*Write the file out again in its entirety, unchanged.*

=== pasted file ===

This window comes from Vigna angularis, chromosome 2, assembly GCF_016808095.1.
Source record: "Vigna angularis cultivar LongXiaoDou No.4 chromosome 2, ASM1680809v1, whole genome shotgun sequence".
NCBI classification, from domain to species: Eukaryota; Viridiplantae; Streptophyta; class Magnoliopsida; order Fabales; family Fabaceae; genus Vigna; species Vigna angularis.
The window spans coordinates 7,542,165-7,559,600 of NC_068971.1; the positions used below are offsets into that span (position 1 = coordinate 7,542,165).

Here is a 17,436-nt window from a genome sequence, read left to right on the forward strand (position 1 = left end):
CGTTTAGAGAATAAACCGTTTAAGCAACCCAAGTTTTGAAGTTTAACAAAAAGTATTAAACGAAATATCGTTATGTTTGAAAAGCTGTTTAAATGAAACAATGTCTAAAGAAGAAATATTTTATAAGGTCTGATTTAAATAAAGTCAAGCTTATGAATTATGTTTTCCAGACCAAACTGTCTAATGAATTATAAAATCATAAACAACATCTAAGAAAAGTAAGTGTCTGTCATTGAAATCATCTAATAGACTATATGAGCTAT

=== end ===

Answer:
This window comes from Vigna angularis, chromosome 2, assembly GCF_016808095.1.
Source record: "Vigna angularis cultivar LongXiaoDou No.4 chromosome 2, ASM1680809v1, whole genome shotgun sequence".
NCBI classification, from domain to species: Eukaryota; Viridiplantae; Streptophyta; class Magnoliopsida; order Fabales; family Fabaceae; genus Vigna; species Vigna angularis.
The window spans coordinates 7,542,165-7,559,600 of NC_068971.1; the positions used below are offsets into that span (position 1 = coordinate 7,542,165).

Here is a 17,436-nt window from a genome sequence, read left to right on the forward strand (position 1 = left end):
CGTTTAGAGAATAAACCGTTTAAGCAACCCAAGTTTTGAAGTTTAACAAAAAGTATTAAACGAAATATCGTTATGTTTGAAAAGCTGTTTAAATGAAACAATGTCTAAAGAAGAAATATTTTATAAGGTCTGATTTAAATAAAGTCAAGCTTATGAATTATGTTTTCCAGACCAAACTGTCTAATGAATTATAAAATCATAAACAACATCTAAGAAAAGTAAGTGTCTGTCATTGAAATCATCTAATAGACTATATGAGCTAT